Johannes Schindelin <johannes.schinde...@gmx.de> writes: [...] > Just to give you one concrete example: when I recently rebased some > patches (no reording or dropping involved here!) and one of the picks > failed with merge conflicts, I realized that that particular commit > introduced incorrect formatting and fixed that right away (verifying that > no other commits introduced incorrect formatting, of course). > > With your new cute idea to magically cherry-pick -m1, this change would > have been magically dropped from the subsequent merge commits!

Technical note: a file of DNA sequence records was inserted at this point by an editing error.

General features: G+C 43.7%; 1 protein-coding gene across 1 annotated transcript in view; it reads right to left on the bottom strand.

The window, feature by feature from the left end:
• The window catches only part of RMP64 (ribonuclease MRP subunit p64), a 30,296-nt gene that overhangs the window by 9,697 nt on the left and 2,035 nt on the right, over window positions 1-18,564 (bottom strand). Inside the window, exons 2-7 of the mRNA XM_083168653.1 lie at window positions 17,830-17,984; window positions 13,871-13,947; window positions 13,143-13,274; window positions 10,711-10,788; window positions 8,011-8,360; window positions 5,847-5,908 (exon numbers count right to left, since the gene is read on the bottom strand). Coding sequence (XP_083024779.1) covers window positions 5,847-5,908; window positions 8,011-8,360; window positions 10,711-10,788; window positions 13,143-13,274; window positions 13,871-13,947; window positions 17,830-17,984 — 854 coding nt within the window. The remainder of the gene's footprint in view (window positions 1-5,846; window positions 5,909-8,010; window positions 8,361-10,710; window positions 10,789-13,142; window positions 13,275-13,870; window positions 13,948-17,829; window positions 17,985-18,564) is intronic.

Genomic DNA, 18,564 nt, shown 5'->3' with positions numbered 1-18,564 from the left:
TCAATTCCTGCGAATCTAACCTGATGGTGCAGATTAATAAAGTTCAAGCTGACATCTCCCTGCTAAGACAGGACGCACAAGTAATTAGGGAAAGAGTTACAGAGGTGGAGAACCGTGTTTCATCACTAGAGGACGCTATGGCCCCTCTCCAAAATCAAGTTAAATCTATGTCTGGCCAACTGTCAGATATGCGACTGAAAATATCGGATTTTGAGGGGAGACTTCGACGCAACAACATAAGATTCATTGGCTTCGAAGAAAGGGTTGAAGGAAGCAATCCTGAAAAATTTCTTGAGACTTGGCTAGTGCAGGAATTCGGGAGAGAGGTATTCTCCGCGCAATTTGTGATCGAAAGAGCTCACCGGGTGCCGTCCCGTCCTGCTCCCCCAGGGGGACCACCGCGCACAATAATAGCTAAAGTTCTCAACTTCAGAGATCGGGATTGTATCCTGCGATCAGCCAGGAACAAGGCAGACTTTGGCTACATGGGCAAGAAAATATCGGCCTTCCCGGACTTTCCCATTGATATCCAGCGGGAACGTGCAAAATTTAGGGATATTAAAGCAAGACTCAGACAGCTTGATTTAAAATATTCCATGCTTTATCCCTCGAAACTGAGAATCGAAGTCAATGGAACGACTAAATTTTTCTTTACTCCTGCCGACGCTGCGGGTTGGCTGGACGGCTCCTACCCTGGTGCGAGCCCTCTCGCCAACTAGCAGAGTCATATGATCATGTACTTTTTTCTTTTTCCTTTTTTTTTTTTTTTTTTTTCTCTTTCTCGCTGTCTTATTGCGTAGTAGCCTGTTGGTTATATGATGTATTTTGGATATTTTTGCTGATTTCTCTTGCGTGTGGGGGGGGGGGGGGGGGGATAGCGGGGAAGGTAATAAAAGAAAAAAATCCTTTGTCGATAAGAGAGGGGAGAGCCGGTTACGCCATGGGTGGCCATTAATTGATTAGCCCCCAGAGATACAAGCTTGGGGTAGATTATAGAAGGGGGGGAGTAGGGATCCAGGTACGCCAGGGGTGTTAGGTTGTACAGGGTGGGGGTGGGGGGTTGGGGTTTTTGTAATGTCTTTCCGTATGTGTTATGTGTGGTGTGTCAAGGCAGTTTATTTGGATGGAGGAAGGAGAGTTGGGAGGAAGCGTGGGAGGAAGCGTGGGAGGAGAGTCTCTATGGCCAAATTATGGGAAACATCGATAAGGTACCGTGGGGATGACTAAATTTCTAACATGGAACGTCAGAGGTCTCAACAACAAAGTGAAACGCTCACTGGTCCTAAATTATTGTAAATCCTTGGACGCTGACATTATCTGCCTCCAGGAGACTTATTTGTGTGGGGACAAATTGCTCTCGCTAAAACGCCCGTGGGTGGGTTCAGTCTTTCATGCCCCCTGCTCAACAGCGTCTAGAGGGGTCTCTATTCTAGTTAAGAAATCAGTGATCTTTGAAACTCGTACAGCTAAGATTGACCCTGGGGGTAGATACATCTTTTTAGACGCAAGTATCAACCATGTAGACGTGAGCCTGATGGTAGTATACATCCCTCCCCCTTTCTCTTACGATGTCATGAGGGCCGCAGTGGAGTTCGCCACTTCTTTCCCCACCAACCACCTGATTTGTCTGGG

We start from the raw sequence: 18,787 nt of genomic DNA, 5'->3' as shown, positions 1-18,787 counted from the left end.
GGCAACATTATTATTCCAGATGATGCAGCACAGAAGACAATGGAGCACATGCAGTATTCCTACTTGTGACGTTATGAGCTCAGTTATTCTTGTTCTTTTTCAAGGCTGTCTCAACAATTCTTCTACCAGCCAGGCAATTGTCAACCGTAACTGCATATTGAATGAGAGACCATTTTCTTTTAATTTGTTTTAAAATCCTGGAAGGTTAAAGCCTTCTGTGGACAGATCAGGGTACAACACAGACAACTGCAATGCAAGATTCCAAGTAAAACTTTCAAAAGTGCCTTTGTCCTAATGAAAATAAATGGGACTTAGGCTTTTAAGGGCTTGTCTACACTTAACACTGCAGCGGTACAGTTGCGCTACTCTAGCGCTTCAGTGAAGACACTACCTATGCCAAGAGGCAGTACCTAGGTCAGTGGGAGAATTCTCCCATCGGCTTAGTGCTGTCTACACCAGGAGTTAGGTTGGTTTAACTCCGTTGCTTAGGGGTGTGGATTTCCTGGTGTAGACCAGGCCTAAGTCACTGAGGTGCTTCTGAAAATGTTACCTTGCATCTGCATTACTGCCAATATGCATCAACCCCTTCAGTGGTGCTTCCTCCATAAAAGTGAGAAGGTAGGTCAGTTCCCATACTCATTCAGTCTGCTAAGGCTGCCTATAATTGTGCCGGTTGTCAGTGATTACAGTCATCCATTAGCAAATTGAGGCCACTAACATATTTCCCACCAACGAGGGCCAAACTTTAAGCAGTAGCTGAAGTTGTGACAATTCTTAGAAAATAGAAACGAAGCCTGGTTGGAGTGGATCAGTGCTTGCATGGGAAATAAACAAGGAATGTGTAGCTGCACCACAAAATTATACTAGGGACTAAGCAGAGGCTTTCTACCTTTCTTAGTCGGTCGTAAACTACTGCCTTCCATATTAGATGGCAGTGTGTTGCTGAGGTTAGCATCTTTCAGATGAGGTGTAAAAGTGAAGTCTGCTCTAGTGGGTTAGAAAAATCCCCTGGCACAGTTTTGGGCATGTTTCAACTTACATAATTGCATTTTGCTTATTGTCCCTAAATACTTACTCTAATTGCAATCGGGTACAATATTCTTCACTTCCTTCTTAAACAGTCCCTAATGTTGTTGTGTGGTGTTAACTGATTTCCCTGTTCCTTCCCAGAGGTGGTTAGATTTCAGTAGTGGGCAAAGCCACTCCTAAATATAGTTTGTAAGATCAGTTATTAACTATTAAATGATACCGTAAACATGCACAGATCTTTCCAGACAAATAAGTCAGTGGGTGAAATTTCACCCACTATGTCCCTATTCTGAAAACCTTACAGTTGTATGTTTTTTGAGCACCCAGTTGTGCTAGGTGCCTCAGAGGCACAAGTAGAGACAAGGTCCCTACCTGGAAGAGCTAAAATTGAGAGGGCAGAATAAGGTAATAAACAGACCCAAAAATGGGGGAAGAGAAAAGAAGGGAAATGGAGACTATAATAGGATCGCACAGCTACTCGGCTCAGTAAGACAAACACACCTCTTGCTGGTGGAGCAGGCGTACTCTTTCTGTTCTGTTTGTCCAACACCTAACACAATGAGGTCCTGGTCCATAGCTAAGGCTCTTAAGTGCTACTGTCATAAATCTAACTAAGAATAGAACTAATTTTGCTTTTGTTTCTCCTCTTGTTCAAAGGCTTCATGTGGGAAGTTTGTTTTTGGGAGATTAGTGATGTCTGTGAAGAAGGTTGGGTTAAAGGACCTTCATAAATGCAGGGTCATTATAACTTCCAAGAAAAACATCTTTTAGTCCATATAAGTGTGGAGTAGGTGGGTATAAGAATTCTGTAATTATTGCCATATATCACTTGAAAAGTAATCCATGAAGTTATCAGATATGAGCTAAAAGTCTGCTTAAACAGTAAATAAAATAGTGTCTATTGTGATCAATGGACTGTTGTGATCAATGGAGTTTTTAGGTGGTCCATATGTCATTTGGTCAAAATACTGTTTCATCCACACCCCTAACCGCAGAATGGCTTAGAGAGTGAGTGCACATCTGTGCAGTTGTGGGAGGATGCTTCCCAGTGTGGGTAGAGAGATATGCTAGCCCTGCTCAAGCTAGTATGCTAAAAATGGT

You put it as if the problem you describe is unsolvable short of getting back to your favorite blind re-merge. Do you really believe it? I thought it's obvious that I originally meant "cherry-pick -m1" to be an explanation facility, a proof of concept, not the final answer to all the problems of history editing. It's a nice base for actually approaching these problems though, unlike blind re-merge currently being used, the latter having no potential. The fact that bare naked "cherry-pick -m1" doesn't do what is often required in such cases neither voids the general idea of reproducing merge-the-result, nor does it make current re-merge approach less broken.  Please take into consideration that it's _not always_ the case that one needs a change made to a side-branch to actually propagate to the main-line over the merge (think "merge -x ours", or something similar but not that simple), and then it's rather the cute idea to blindly re-merge that will wreak havoc, as in a lot of other cases. -- Sergey